Q Tony, is it not possible that the two are not mutually exclusive? In other words, that the Vice President does not construe water boarding as torture, and therefore, to him --
MR. SNOW: No, no, no, no --
Q -- it's the same sentence --
Q So he does construe water boarding as torture?
MR. SNOW: No, what he does -- he doesn't talk about water boarding. And he also -- what he does say is that the techniques that the Americans use do not qualify as torture, and he is not going to talk about specific techniques.
Q So we know from this that a "dunk in the water" does not qualify as torture, right? And the Vice President is saying we're not involved in torture, and a dunk in the water is a "no brainer" for him.
MR. SNOW: Okay, and I will let you --
Q Is he saying --
MR. SNOW: I will let you deconstruct. The text speaks for itself. Let's change --
Q Did you talk to him?
MR. SNOW: No, I didn't. I talked to Lea Anne.
Q You had a cut-out.
MR. SNOW: I had a cut-out?
MR. SNOW: I'll be happy to talk to him. Okay, I'll talk to him for you, okay? Everybody happy?
Q Will you tell us what he says? (Laughter.)
Q -- when he says "dunk in the water," that's a serious question. You can't just sort of beg off and say, I'm sorry, I'm not going to deconstruct it.
MR. SNOW: No, but, Jennifer -- Jennifer, you've listened -- there have been statements out of that office for two consecutive days that say they don't talk about water boarding, they don't talk about torture, they don't condone torture. They're not going to talk about techniques.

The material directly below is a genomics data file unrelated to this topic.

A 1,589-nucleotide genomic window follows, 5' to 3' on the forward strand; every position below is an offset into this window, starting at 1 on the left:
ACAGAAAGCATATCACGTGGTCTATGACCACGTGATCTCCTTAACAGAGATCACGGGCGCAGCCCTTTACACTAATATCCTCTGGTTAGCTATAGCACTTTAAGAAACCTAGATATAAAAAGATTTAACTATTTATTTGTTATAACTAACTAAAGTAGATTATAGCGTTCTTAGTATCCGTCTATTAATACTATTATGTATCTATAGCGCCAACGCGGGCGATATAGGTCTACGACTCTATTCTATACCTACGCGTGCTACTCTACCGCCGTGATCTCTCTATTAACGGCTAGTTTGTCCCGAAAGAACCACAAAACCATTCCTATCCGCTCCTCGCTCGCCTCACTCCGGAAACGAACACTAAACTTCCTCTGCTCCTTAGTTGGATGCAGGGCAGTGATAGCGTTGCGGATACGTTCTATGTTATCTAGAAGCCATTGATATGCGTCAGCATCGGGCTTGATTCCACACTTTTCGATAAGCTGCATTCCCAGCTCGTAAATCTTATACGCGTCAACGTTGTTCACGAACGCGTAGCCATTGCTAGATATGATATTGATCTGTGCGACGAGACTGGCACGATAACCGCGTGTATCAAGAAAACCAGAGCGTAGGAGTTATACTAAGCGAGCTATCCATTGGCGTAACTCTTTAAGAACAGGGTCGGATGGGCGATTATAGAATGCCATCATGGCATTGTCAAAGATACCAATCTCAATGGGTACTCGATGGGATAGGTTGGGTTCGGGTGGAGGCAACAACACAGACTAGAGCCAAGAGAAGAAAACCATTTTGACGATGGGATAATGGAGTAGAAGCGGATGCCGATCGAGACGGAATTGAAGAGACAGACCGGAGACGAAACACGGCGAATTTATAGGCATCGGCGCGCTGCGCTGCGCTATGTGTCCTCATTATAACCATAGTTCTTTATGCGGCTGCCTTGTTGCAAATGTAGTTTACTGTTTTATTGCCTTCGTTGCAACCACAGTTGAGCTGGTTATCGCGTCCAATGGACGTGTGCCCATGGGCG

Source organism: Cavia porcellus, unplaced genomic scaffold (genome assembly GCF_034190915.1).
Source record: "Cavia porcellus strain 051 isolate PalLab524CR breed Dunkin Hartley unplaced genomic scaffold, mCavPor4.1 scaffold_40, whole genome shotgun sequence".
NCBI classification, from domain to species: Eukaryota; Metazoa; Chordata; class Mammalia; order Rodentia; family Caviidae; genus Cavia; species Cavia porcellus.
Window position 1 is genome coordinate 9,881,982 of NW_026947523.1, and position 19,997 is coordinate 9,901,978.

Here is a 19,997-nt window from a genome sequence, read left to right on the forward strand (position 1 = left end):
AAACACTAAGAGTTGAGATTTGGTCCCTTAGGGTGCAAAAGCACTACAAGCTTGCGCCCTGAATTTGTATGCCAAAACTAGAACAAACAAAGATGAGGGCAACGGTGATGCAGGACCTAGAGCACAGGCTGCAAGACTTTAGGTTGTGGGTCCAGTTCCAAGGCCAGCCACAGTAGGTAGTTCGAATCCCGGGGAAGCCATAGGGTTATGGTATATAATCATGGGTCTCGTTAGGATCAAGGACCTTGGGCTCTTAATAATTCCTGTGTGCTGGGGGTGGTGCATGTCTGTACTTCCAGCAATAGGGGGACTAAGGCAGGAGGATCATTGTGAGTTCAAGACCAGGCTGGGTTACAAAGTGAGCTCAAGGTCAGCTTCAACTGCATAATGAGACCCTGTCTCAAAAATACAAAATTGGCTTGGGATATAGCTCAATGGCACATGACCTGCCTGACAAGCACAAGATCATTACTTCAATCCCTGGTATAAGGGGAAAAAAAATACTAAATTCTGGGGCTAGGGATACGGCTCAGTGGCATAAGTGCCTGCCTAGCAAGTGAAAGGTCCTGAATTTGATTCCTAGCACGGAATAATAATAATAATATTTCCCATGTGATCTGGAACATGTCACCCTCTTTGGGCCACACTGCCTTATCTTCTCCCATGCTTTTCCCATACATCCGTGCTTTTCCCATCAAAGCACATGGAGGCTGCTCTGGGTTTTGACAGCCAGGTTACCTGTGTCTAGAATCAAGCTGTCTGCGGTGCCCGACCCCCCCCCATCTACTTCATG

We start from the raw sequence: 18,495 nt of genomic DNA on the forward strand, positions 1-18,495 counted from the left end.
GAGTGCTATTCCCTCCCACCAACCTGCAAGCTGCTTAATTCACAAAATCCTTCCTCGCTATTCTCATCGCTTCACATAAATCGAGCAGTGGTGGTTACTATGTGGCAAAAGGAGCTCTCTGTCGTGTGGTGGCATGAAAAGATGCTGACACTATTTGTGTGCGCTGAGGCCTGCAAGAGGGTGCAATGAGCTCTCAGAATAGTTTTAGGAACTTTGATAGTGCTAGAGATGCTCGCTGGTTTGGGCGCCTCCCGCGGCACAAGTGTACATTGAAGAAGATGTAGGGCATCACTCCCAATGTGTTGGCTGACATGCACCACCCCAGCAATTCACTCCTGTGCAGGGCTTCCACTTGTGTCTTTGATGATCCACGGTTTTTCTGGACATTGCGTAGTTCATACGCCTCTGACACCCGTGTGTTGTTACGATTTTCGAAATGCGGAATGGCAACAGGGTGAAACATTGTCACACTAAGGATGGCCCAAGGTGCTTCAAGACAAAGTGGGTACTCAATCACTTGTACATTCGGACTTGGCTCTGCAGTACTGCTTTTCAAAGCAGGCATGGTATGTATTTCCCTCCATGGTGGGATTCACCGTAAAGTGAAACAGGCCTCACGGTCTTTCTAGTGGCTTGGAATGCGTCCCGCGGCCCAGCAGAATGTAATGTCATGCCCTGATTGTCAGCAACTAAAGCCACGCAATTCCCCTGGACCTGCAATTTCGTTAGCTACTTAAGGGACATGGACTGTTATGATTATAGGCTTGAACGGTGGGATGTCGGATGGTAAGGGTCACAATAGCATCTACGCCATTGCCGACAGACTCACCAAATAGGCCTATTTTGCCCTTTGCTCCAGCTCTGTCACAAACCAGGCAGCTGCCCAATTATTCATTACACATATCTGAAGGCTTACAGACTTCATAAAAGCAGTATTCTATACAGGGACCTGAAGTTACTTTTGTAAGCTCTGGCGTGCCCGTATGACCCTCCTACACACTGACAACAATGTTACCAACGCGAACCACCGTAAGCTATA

Q All we're asking is, what's a "dunk in the water"?
Q He agrees with it. We want to know what that means.
MR. SNOW: All right.
Q If he agrees with a "dunk in the water," then --
MR. SNOW: All right, talk about a dunk in the water.
Q But you need to deconstruct it, not us. That's why we're asking you.
MR. SNOW: Okay, well, I've told you what deconstruction I've had. Yes, Anne.
Q Tony, this administration has, indeed, talked about specifics, including after Abu Ghraib, President Bush condemning that kind of behavior.
MR. SNOW: Right.
Q And he did talk about specifics, saying that was not --
MR. SNOW: Wait a minute, he was talking about -- he was talking about specific breaches of the law. He was not talking about lawful techniques, which we will not disclose for obvious reasons of security.
Q To say that Vice President Cheney doesn't make mistakes like this, he did go up and curse a senator to his face on the Senate floor, and accidentally shot his friend, so he's not perfect. (Laughter.)
Q He never slips up?
MR. SNOW: No, I mean, it's just -- that's -- that's a great line, but it's not germane. Yes, Helen.
Q Is the emphasis on "we don't torture" when we send captives to notorious places that do torture? Does that absolve you?
MR. SNOW: No, it's -- as we've said many times, when we move people to another place, we have to have assurances that there will be no torture, and the treatment will be in accordance with international law.
Q Why do you send them there? Why? Why don't you keep them in your own captivity?
MR. SNOW: Well, wait a minute, I thought you guys wanted to close off Guantanamo. The only way you do that -- we quite often try to repatriate people to places --